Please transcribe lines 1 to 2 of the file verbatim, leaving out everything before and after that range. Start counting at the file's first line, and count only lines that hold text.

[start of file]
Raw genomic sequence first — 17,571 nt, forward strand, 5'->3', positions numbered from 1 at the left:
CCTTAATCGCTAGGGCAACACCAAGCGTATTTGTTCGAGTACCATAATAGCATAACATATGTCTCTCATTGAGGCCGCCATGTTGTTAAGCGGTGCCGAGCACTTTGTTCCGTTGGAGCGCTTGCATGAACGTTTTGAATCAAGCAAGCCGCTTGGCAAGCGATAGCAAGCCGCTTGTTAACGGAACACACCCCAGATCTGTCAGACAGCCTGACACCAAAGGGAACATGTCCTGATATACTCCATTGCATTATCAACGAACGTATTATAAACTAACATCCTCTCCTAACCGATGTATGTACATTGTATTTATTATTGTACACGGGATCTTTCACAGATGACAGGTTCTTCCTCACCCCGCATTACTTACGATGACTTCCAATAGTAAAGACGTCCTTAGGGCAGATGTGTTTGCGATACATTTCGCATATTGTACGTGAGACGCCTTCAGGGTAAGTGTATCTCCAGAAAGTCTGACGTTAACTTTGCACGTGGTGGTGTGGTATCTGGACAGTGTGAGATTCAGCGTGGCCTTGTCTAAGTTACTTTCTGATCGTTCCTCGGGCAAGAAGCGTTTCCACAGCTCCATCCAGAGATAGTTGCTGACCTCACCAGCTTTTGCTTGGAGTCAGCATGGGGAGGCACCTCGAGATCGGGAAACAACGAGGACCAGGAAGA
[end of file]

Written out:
Raw genomic sequence first — 17,571 nt, forward strand, 5'->3', positions numbered from 1 at the left:
CCTTAATCGCTAGGGCAACACCAAGCGTATTTGTTCGAGTACCATAATAGCATAACATATGTCTCTCATTGAGGCCGCCATGTTGTTAAGCGGTGCCGAGCACTTTGTTCCGTTGGAGCGCTTGCATGAACGTTTTGAATCAAGCAAGCCGCTTGGCAAGCGATAGCAAGCCGCTTGTTAACGGAACACACCCCAGATCTGTCAGACAGCCTGACACCAAAGGGAACATGTCCTGATATACTCCATTGCATTATCAACGAACGTATTATAAACTAACATCCTCTCCTAACCGATGTATGTACATTGTATTTATTATTGTACACGGGATCTTTCACAGATGACAGGTTCTTCCTCACCCCGCATTACTTACGATGACTTCCAATAGTAAAGACGTCCTTAGGGCAGATGTGTTTGCGATACATTTCGCATATTGTACGTGAGACGCCTTCAGGGTAAGTGTATCTCCAGAAAGTCTGACGTTAACTTTGCACGTGGTGGTGTGGTATCTGGACAGTGTGAGATTCAGCGTGGCCTTGTCTAAGTTACTTTCTGATCGTTCCTCGGGCAAGAAGCGTTTCCACAGCTCCATCCAGAGATAGTTGCTGACCTCACCAGCTTTTGCTTGGAGTCAGCATGGGGAGGCACCTCGAGATCGGGAAACAACGAGGACCAGGAAGA